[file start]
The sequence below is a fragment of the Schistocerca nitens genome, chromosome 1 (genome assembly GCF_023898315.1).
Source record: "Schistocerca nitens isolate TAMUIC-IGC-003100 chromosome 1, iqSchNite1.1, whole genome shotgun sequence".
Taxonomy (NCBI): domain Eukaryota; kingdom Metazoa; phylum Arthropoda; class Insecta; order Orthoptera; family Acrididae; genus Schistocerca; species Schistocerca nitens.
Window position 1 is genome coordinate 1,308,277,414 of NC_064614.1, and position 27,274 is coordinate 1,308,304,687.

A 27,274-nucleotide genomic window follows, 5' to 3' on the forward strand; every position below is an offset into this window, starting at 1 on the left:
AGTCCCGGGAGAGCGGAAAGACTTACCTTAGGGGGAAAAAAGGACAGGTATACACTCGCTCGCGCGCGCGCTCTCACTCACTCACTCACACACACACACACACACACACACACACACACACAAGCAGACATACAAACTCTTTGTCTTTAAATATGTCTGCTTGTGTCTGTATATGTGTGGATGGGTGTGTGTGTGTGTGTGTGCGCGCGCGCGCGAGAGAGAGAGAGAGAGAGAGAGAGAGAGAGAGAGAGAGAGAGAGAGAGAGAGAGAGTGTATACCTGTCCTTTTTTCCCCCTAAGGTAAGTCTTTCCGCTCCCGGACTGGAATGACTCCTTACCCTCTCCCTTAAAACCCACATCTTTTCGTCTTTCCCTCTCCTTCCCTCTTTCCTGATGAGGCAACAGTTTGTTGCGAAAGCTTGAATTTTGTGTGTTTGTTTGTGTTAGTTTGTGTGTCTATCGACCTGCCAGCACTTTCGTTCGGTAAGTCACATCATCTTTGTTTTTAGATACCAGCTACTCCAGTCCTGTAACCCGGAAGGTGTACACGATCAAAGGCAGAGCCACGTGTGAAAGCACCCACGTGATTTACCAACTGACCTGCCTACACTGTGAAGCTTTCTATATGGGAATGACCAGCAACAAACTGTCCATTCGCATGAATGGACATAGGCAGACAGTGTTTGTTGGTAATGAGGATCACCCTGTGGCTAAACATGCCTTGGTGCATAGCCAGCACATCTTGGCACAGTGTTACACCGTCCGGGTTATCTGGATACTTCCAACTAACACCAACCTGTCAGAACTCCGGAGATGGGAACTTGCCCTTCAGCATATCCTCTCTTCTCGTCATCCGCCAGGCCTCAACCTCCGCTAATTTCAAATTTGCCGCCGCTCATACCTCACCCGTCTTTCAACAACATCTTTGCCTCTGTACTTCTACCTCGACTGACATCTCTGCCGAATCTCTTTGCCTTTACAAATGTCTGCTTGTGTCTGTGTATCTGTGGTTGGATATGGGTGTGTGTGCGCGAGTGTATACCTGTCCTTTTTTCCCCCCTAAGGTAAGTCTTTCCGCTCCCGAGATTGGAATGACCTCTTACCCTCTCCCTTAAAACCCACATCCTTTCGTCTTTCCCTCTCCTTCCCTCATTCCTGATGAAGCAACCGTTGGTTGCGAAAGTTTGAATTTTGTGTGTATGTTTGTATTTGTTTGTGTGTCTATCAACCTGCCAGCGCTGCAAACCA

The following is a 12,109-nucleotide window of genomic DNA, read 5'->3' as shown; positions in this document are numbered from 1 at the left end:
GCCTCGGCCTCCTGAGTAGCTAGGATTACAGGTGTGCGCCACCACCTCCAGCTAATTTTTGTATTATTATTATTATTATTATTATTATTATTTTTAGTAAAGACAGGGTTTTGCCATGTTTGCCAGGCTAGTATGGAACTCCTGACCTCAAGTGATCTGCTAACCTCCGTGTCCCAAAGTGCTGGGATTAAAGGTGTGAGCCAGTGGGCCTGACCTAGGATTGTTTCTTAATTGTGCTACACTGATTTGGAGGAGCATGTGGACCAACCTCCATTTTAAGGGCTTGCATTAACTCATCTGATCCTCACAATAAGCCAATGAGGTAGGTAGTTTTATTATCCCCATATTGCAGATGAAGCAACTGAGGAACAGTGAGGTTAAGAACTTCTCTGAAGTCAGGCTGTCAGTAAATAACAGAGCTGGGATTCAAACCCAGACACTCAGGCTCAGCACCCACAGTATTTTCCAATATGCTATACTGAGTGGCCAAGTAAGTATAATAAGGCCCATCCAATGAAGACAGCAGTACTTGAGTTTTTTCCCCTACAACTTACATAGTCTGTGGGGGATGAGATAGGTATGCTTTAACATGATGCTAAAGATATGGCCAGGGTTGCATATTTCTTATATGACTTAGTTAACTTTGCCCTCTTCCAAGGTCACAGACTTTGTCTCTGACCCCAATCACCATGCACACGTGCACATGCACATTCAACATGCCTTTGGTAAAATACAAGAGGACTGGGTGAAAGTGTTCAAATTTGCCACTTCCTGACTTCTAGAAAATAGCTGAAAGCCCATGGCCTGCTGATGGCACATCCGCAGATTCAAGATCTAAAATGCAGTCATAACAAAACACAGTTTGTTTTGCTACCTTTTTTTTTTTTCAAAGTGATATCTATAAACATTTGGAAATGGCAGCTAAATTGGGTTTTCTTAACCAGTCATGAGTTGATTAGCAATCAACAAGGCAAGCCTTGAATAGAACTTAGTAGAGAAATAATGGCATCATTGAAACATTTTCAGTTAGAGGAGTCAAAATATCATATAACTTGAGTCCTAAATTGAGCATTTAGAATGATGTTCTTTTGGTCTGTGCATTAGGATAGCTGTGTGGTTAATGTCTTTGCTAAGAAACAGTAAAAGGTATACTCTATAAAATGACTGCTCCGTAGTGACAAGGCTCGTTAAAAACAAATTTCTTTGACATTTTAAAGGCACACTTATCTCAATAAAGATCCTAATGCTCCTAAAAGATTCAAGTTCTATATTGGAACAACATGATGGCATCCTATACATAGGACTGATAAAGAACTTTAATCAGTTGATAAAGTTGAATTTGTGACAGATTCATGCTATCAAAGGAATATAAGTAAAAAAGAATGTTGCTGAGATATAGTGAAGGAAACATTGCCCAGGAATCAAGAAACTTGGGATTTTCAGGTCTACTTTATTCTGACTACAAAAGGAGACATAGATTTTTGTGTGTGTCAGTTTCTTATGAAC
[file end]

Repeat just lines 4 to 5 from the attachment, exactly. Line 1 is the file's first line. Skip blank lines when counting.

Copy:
Window position 1 is genome coordinate 1,308,277,414 of NC_064614.1, and position 27,274 is coordinate 1,308,304,687.

A 27,274-nucleotide genomic window follows, 5' to 3' on the forward strand; every position below is an offset into this window, starting at 1 on the left: